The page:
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Gastric banding vs. metformin

Gastric banding more effective than metformin in treating T2DM

Gastric banding more effective for weight loss than medication

People with prediabetes or new-onset type 2 diabetes who had gastric banding had similar stabilisation of their disease to those who took metformin alone, according to a study supported by the National Institutes of Health. These findings were presented at the European Association for the Study of Diabetes Annual Meeting in Berlin, and in the paper, ‘Impact of Gastric Banding Versus Metformin on β-Cell Function in Adults With Impaired Glucose Tolerance or Mild Type 2 Diabetes', published in Diabetes Care.

The Beta Cell Restoration through Fat Mitigation (BetaFat) study, enrolled 88 participants with mild to moderate obesity and either prediabetes or new-onset type 2 diabetes. Half of the participants were randomly assigned to receive a gastric banding procedure, the other participants received the drug metformin, the most common first-line medication for people with prediabetes and early type 2 diabetes. The BetaFat study was conducted at the University of Southern California, Los Angeles, in collaboration with Kaiser Permanente Southern California.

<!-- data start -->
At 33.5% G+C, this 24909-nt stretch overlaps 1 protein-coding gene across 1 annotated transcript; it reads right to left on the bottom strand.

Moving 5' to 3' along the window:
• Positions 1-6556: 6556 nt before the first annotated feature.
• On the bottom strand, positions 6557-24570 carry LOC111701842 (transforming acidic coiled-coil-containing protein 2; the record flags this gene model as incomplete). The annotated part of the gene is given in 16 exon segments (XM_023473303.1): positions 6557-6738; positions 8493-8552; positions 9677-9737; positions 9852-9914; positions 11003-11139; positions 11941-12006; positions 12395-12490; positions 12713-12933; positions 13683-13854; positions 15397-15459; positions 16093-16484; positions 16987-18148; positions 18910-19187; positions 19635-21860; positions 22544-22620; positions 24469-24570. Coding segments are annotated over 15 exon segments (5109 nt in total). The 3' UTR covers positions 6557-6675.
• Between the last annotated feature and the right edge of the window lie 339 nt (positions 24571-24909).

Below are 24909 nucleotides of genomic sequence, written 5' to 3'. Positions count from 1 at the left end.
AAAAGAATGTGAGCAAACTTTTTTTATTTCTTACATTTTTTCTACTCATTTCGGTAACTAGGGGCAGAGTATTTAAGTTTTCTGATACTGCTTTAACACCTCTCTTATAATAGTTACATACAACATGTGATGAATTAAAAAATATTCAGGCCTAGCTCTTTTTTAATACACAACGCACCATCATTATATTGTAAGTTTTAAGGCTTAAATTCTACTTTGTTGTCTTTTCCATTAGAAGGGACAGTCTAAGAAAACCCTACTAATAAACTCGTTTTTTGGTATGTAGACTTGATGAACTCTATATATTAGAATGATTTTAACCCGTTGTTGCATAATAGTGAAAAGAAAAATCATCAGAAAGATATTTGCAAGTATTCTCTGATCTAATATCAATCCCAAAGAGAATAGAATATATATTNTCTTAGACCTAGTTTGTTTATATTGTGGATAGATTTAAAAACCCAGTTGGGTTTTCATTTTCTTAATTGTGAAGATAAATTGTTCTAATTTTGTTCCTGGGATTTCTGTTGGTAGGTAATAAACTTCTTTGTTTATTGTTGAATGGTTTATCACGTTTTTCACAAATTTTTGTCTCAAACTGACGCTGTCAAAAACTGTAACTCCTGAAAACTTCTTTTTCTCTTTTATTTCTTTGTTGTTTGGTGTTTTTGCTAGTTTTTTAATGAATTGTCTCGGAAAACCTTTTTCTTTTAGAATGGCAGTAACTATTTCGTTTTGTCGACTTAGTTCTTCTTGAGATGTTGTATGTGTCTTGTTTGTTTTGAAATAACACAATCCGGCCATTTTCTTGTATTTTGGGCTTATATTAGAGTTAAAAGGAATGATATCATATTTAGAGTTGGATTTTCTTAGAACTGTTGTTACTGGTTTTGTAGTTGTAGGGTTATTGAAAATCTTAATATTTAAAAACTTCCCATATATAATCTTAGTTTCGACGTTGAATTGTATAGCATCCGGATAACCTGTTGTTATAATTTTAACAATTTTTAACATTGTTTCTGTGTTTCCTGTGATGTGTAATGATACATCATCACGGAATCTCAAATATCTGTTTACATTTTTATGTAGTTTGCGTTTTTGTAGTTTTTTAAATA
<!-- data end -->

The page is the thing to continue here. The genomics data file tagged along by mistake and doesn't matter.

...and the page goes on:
Hyperglycemic clamps (11.1mmol/L) followed by arginine injection at maximally potentiating glycaemia (>25mmol/L) were performed at baseline, 12 months, and 24 months to measure steady-state C-peptide (SSCP) and acute C-peptide response to argenine at maximum glycaemic potentiation (ACPRmax) and insulin sensitivity (M/I).

At 24 months, the band group lost 10.7kg and the the metformin group lost 1.7kg (p<0.01). Insulin sensitivity increased 45% in the band group and 25% in the metformin group (p=0.30 between groups). SSCP adjusted for insulin sensitivity fell slightly but not significantly in each group (p=0.34 between groups). ACPRmax adjusted for insulin sensitivity fell significantly in the metformin group (p=0.002) but not in the band group (p=0.25 between groups). HbA1c fell at 12 and 24 months in the band group (p<0.004) but only at 12 months (p<0.01) in the metformin group (p>0.14 between groups). Normoglycaemia was present in 22% and 15% of band and metformin groups, respectively, at 24 months (p=0.66 between groups).

These results are part of the Restoring Insulin Secretion (RISE) study, a set of three clinical trials designed to find ways to reverse or slow the loss of insulin production and release in people at risk for type 2 diabetes or recently diagnosed with the disease so that they can stay healthier longer. While BetaFat compared results from surgical weight loss to medication, the two other RISE trials examine the effects of a variety of medications in youth and adults.

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